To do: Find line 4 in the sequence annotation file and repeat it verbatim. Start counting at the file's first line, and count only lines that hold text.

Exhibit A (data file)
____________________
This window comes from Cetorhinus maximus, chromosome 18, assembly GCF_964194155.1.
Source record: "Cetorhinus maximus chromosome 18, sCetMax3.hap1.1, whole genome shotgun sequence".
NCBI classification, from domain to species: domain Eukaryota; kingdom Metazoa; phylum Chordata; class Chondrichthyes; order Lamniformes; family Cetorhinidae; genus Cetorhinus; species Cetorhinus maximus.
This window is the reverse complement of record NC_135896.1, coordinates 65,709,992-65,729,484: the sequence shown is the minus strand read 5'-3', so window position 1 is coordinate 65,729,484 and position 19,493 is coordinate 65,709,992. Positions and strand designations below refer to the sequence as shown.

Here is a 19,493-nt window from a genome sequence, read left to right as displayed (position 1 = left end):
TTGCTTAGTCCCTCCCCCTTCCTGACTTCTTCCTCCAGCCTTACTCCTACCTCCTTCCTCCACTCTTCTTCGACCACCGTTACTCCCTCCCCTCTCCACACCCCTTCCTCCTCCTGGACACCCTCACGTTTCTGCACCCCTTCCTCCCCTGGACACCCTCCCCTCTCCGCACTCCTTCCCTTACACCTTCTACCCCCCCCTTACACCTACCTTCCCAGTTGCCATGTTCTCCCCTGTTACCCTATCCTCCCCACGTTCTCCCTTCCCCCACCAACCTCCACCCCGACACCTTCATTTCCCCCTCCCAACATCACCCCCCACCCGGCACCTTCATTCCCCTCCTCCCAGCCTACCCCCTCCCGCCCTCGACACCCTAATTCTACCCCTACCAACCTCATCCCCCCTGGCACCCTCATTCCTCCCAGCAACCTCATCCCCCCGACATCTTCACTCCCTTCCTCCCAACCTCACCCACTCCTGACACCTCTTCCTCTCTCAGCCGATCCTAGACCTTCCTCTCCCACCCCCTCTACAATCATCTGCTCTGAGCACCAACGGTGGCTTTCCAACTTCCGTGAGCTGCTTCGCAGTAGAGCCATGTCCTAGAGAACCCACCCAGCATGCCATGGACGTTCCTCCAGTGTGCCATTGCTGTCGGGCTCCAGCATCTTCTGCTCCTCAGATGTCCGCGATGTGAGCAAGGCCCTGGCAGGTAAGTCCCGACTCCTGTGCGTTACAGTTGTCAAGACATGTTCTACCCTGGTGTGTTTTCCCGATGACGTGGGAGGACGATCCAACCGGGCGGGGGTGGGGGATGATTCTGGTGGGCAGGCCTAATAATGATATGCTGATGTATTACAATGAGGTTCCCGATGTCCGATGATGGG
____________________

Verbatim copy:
This window is the reverse complement of record NC_135896.1, coordinates 65,709,992-65,729,484: the sequence shown is the minus strand read 5'-3', so window position 1 is coordinate 65,729,484 and position 19,493 is coordinate 65,709,992. Positions and strand designations below refer to the sequence as shown.